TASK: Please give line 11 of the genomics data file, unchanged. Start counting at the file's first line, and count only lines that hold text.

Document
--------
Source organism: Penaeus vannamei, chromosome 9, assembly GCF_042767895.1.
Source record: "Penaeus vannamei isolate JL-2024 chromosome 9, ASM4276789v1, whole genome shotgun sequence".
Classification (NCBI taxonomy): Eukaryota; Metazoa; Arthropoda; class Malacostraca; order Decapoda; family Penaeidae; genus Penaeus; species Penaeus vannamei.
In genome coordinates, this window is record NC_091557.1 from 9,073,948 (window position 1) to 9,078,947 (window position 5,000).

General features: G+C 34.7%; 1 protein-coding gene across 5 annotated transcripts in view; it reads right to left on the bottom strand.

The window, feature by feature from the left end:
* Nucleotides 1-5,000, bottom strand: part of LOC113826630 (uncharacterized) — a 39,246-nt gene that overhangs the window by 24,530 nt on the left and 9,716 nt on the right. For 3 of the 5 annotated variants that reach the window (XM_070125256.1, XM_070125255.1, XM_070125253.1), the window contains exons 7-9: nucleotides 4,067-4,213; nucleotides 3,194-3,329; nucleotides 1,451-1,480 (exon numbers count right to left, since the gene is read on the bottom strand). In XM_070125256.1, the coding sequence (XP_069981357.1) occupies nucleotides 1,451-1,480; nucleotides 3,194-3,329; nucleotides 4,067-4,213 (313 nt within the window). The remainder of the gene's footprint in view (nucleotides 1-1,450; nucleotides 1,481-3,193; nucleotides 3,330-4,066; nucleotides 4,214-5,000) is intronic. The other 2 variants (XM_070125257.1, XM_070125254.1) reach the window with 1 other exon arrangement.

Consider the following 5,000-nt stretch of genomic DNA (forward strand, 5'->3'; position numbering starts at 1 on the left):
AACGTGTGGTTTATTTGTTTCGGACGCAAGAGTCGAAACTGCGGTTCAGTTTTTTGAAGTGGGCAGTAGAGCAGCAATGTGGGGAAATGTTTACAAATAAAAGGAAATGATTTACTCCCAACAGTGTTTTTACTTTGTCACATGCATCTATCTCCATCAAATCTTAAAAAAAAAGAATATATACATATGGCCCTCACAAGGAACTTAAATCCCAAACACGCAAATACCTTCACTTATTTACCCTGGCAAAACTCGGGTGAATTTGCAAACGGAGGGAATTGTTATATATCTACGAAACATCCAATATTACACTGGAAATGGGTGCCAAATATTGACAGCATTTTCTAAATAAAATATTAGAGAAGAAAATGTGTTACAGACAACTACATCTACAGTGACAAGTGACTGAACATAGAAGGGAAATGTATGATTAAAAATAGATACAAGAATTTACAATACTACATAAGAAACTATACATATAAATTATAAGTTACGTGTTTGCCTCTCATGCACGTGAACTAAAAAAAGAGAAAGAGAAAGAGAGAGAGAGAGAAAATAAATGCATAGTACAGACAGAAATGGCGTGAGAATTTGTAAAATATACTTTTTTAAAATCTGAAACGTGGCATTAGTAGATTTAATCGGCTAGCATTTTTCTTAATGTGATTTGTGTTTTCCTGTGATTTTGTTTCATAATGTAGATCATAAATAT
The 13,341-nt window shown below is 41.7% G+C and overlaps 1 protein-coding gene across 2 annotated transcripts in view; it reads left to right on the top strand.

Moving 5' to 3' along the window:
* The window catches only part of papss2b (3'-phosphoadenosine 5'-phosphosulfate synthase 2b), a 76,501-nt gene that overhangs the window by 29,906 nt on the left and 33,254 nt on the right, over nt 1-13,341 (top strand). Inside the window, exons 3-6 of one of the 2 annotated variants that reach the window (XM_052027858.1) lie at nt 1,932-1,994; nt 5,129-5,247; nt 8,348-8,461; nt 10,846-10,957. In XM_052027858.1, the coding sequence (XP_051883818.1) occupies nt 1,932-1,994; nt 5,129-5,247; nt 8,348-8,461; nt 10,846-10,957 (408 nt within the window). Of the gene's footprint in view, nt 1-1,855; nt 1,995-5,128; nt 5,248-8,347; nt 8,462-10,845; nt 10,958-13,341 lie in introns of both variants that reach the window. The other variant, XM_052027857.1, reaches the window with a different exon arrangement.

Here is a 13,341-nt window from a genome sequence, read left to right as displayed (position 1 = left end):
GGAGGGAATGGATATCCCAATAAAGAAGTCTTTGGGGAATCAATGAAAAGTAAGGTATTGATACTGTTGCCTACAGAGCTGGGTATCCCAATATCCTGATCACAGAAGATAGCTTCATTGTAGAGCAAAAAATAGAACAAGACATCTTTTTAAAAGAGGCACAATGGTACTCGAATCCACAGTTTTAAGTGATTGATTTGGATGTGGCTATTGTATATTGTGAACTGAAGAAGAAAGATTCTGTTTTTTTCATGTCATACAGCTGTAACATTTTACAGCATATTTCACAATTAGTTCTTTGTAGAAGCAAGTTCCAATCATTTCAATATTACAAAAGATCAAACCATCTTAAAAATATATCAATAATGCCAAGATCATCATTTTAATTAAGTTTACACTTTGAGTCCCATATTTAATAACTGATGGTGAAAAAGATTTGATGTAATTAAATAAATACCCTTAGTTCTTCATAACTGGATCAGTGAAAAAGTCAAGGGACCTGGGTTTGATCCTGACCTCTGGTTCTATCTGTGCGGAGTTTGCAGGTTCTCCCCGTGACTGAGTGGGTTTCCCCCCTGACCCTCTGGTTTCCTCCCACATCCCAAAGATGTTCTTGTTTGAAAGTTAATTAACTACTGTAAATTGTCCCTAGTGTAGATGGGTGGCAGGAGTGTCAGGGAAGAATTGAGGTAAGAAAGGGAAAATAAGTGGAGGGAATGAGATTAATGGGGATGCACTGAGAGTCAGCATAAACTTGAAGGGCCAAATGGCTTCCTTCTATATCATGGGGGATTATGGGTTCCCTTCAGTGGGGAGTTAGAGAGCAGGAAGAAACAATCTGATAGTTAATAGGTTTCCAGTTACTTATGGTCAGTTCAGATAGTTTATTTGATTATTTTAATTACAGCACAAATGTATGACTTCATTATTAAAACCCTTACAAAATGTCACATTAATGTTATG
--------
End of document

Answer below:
Moving 5' to 3' along the window: